Long Beach, California
Michael Dene’s latest Long Beach-area venture in the space formerly housing Kelly’s of Naples launched only a few weeks ago, but is poised to introduce diners to the rare and powerful breed of cattle that lends its name to the restaurant, Chianina. These white giants are an ancient breed from central Italy that have been bred as work oxen for millennia based on their size and musculature but are rarely found in the United States. These colossi can grow as tall as 7 feet and pack on over 3,800 pounds (a 6′ 8″, 3,400 pound specimen ranched in Bradenton, Florida tours the county fair circuit billed as “White Mountain, the Giant Steer”), but because Dene’s beef herd is not as populous as the bovine stalags visible along I-5 in Central California, the restaurant is not yet serving Chianina beef. Orson Wells undoubtedly would recommend that no beef would be served before its time, and Chianina is not in a rush to bring this unique beef to the table until it has developed on the Utah ranch to where it is prime for slaughter. Because the meat is exceptionally lean (it is the beef of choice for the classic Italian dish, Bistecca alla Fiorentina), the carcasses are aged whole for weeks, resulting in a tender and flavorful animal with every cut.
Until the herd is ready to harvest, Chianina is supplementing the menu with outstanding Piedmontese beef, an Italian cousin also low in fat and calories, and high in protein but with a dirty white coat. The daunting 42-ounce Porterhouse and 28-ounce rib eye may seem as insurmountable as White Mountain, but the cuts are meant to be shared – the rib eye will easily satiate two diners. The mildly seasoned and simply prepared beef is exceptional, melting in an ecstatic pool of saliva in your mouth; if the Piedmontese is capable of generating that kind of gastronomic arousal, you may want to accessorize your wardrobe with a pair of Depends once the Chianina debuts at the table.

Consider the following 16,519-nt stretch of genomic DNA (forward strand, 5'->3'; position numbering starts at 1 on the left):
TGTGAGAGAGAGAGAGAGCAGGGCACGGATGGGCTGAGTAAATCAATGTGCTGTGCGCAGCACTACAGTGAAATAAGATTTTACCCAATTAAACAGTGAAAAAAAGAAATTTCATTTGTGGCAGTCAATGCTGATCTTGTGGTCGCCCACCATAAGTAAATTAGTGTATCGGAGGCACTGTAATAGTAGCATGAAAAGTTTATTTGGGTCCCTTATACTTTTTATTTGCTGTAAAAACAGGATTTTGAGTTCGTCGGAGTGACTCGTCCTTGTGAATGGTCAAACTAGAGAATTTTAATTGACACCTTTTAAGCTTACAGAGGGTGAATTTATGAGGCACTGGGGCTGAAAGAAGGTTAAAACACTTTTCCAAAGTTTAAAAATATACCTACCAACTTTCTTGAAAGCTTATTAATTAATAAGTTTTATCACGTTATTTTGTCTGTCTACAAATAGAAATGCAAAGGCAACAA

Chianina doesn’t diverge too far from the tried-and-true steakhouse path – the little black dress of salads, the classic wedge sports pomegranate jewels; firm root vegetables are accented with raisins and toasted almond. In addition to traditional meat offerings, Chianina also offers a decent oceanic selection including raw shellfish featuring a variety of oysters; razor clams can be ordered freshly shucked or in an amuse bouche with fennel that is reminiscent of East Coast baked stuffed clams. The risotto changes daily, so expect to find the creamy yet al dente pasta with accoutrements such as chunks of fresh lobster, black mussels and Manila clams. A pork belly appetizer could serve as an entry, porcine cubes sitting in a shallow pool of apple puree and lentils and crowned with wisps of fresh chicory and crunchy strips of chicharrón.
The restaurant can be forgiven perpetuating the recent Brussels sprout trend for presenting a dish of halved and near-caramelized roasted orbs sparingly accented with bacony pancetta and a conservative application of lemon. From what I sampled, there wasn’t a single throw-away dish or menu item that seemed like an afterthought; everything was fresh and representative of management’s penchant for using local farmers market produce and sustainable ingredients (such as the Jidori chicken). Artistic and not overly sweet desserts included a sturdy panna cotta and a chocolate cake that was more of a tribute to a chocolate lava-filled brownie. A separate menu is available at the bar, but when Chianina beef appears on it (as it recently did in the form of a burger), scarcity can be common.
For the time being Chianina beef is a coming attraction, but the current menu is more than adequate in providing a fulfilling opening act – the Chianina is worth waiting for, and that’s no bull.
NOTE: The cost for the food was provided by Chianina. The content provided in this article was not influenced whatsoever by the organizer of the event.